The State of Israel, on behalf of the Jewish people, conferred upon Yad Vashem the task of commemorating the acts of the "Righteous Among the Nations who risked their lives to save Jews." Thus began a unique endeavor, in which the victims of an unprecedented crime commemorate not only those who have perished, but also those among the nations of perpetrators, collaborators and bystanders who protected Jews from death and deportation. Since the establishment of the program, Israel has included Dutch farmers, Polish workers, German soldiers, Lithuanian priests, Belgian nuns, and many others, among its heroes. The Righteous program is an expression of the Jewish people's affirmation of life, the survivors' resilience and their faith in mankind.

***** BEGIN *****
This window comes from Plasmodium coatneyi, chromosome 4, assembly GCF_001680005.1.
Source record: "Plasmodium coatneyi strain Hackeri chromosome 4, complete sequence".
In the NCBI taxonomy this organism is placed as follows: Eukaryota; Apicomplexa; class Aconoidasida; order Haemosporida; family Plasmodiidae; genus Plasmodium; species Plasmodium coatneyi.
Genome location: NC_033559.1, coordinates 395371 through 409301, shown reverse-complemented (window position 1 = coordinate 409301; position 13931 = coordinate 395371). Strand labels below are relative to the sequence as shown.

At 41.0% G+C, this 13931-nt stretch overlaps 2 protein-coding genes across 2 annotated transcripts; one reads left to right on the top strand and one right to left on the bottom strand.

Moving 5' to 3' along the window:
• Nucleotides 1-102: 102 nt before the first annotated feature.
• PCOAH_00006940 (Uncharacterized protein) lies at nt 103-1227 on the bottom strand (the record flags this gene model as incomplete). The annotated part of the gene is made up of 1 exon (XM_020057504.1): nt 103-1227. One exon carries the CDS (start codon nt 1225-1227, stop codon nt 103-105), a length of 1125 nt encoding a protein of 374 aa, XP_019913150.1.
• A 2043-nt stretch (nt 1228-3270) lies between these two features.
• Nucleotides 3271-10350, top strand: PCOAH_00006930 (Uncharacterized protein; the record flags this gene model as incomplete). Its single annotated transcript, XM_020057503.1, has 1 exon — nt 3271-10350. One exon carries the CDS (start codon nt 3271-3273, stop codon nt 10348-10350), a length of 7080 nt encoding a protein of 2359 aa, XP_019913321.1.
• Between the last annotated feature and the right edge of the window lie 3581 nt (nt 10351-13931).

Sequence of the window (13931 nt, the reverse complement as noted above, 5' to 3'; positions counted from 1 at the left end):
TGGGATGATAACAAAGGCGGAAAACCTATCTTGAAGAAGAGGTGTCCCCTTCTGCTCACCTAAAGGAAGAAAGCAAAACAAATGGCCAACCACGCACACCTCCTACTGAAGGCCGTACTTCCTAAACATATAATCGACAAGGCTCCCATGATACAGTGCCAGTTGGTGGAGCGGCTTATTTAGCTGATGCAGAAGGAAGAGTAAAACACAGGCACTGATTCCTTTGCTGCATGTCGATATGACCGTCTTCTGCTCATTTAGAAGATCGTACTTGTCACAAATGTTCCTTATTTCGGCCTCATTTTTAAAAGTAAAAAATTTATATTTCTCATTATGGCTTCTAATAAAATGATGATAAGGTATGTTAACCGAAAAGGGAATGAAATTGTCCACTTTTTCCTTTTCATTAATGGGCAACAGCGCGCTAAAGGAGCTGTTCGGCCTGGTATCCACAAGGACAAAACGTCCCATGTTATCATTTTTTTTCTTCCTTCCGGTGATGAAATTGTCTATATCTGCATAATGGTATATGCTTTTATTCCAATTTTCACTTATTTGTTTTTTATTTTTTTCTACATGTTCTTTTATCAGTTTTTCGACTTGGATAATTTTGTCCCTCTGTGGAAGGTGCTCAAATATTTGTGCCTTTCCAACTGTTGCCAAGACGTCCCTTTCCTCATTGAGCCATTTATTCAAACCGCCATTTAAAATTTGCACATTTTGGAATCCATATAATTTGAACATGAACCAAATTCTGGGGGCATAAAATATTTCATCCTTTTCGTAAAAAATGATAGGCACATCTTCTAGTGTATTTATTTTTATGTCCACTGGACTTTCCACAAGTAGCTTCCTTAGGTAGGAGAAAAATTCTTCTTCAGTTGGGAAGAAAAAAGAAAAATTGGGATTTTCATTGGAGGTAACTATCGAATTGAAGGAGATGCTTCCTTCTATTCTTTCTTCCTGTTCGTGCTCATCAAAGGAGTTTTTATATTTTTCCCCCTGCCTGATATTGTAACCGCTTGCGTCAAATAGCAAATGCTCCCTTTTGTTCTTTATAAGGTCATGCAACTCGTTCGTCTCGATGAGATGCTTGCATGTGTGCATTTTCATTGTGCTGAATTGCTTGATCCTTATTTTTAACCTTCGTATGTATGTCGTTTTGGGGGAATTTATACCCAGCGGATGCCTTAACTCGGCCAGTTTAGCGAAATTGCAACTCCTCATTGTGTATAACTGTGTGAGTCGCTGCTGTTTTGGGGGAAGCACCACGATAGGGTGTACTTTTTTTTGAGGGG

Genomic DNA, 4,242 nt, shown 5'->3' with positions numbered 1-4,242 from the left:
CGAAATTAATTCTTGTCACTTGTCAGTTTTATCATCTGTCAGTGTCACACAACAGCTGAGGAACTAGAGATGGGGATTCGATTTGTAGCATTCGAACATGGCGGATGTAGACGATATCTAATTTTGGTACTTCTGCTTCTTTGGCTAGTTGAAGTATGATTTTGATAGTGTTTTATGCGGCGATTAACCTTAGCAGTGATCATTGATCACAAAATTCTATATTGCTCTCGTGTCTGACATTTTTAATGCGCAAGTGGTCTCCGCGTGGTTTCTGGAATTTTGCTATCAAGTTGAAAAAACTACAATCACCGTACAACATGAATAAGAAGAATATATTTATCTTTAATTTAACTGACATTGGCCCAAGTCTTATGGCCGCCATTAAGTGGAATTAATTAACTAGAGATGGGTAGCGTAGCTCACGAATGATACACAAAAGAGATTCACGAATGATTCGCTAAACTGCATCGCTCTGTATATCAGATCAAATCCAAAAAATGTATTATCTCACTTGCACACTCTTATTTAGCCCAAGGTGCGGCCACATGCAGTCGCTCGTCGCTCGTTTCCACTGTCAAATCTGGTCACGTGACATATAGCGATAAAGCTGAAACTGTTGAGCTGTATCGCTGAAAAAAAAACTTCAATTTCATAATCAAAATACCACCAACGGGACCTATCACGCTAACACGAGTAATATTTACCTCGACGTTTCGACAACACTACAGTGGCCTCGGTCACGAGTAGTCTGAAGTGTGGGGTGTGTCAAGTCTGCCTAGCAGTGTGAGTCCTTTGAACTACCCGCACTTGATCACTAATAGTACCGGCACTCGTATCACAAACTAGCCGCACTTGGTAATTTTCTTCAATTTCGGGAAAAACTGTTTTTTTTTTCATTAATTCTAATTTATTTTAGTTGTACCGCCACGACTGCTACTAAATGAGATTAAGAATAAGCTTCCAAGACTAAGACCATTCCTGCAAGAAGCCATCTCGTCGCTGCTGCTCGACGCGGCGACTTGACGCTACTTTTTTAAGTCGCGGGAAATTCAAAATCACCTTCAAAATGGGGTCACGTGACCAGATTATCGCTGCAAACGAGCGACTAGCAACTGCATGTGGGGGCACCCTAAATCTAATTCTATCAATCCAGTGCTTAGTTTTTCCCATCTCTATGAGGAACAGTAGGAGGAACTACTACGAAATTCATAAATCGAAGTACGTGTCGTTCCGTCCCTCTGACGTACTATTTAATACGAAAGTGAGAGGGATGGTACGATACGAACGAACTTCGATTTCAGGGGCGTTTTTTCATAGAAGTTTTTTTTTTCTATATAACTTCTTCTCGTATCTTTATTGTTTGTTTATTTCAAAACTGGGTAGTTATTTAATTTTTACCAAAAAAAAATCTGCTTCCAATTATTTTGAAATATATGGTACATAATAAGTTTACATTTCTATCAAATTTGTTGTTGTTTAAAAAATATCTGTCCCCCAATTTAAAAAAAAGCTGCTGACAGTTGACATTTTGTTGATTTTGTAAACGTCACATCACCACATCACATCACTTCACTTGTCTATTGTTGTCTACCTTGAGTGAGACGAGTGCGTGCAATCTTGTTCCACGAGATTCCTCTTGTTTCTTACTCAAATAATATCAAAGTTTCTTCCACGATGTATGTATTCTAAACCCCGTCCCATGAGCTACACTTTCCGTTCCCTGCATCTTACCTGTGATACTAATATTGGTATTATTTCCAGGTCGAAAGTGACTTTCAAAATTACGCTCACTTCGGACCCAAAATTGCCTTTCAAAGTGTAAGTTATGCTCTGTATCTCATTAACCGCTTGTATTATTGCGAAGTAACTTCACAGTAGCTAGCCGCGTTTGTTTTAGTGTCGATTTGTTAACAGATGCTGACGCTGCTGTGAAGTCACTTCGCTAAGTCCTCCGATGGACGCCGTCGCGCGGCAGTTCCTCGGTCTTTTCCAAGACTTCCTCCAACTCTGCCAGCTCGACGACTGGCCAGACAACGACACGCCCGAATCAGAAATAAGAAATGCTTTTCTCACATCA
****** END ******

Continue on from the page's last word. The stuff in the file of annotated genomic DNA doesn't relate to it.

Since 1963, the Commission for the Designation of the Righteous, chaired by a retired Supreme Court Justice, is responsible for awarding the title of Righteous Among the Nations. Yad Vashem is entrusted with the task of documenting the rescue stories, commemorating the Righteous and imparting their legacy.
Here are some of the milestones in the Righteous Program's history.